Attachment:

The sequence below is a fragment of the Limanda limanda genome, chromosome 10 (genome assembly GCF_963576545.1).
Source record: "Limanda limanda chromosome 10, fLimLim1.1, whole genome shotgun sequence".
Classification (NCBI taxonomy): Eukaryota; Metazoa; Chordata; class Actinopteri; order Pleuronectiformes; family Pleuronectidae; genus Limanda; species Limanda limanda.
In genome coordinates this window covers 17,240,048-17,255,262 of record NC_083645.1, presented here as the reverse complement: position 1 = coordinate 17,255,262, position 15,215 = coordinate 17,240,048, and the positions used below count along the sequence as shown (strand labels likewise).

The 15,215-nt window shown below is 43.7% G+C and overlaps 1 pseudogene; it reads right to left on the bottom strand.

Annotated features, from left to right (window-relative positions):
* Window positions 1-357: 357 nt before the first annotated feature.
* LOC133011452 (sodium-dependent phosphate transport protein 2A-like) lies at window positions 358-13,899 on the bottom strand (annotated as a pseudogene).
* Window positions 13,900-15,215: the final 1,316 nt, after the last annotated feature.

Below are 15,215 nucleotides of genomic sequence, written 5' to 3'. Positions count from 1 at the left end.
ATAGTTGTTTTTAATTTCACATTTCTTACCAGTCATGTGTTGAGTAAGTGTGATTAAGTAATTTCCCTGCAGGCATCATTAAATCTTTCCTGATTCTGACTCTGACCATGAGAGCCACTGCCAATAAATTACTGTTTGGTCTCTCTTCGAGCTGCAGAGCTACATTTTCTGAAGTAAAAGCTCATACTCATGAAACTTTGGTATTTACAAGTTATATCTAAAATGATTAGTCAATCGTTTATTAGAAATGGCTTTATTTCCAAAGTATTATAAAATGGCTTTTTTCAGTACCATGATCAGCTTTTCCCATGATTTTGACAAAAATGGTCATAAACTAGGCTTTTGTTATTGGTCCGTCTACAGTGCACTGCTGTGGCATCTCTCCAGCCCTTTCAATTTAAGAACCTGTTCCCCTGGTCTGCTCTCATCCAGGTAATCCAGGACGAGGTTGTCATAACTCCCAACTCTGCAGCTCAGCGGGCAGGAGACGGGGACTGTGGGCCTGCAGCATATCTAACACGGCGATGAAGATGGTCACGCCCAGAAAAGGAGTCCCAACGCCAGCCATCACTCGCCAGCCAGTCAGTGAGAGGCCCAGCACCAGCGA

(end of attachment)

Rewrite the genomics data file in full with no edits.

The sequence below is a fragment of the Limanda limanda genome, chromosome 10 (genome assembly GCF_963576545.1).
Source record: "Limanda limanda chromosome 10, fLimLim1.1, whole genome shotgun sequence".
Classification (NCBI taxonomy): Eukaryota; Metazoa; Chordata; class Actinopteri; order Pleuronectiformes; family Pleuronectidae; genus Limanda; species Limanda limanda.
In genome coordinates this window covers 17,240,048-17,255,262 of record NC_083645.1, presented here as the reverse complement: position 1 = coordinate 17,255,262, position 15,215 = coordinate 17,240,048, and the positions used below count along the sequence as shown (strand labels likewise).

The 15,215-nt window shown below is 43.7% G+C and overlaps 1 pseudogene; it reads right to left on the bottom strand.

Annotated features, from left to right (window-relative positions):
* Window positions 1-357: 357 nt before the first annotated feature.
* LOC133011452 (sodium-dependent phosphate transport protein 2A-like) lies at window positions 358-13,899 on the bottom strand (annotated as a pseudogene).
* Window positions 13,900-15,215: the final 1,316 nt, after the last annotated feature.

Below are 15,215 nucleotides of genomic sequence, written 5' to 3'. Positions count from 1 at the left end.
ATAGTTGTTTTTAATTTCACATTTCTTACCAGTCATGTGTTGAGTAAGTGTGATTAAGTAATTTCCCTGCAGGCATCATTAAATCTTTCCTGATTCTGACTCTGACCATGAGAGCCACTGCCAATAAATTACTGTTTGGTCTCTCTTCGAGCTGCAGAGCTACATTTTCTGAAGTAAAAGCTCATACTCATGAAACTTTGGTATTTACAAGTTATATCTAAAATGATTAGTCAATCGTTTATTAGAAATGGCTTTATTTCCAAAGTATTATAAAATGGCTTTTTTCAGTACCATGATCAGCTTTTCCCATGATTTTGACAAAAATGGTCATAAACTAGGCTTTTGTTATTGGTCCGTCTACAGTGCACTGCTGTGGCATCTCTCCAGCCCTTTCAATTTAAGAACCTGTTCCCCTGGTCTGCTCTCATCCAGGTAATCCAGGACGAGGTTGTCATAACTCCCAACTCTGCAGCTCAGCGGGCAGGAGACGGGGACTGTGGGCCTGCAGCATATCTAACACGGCGATGAAGATGGTCACGCCCAGAAAAGGAGTCCCAACGCCAGCCATCACTCGCCAGCCAGTCAGTGAGAGGCCCAGCACCAGCGA